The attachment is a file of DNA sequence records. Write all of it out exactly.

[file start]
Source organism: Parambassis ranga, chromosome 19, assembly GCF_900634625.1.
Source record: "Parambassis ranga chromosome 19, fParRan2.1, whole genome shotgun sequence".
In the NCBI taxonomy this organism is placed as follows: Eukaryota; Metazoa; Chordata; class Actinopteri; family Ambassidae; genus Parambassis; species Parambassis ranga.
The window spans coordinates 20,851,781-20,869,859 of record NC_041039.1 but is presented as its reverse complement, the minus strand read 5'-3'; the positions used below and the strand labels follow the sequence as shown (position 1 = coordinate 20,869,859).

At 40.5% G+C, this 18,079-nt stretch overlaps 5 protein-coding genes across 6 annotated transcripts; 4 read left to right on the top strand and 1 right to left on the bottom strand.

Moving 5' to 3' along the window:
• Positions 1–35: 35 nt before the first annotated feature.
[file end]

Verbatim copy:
Source organism: Parambassis ranga, chromosome 19, assembly GCF_900634625.1.
Source record: "Parambassis ranga chromosome 19, fParRan2.1, whole genome shotgun sequence".
In the NCBI taxonomy this organism is placed as follows: Eukaryota; Metazoa; Chordata; class Actinopteri; family Ambassidae; genus Parambassis; species Parambassis ranga.
The window spans coordinates 20,851,781-20,869,859 of record NC_041039.1 but is presented as its reverse complement, the minus strand read 5'-3'; the positions used below and the strand labels follow the sequence as shown (position 1 = coordinate 20,869,859).

At 40.5% G+C, this 18,079-nt stretch overlaps 5 protein-coding genes across 6 annotated transcripts; 4 read left to right on the top strand and 1 right to left on the bottom strand.

Moving 5' to 3' along the window:
• Positions 1–35: 35 nt before the first annotated feature.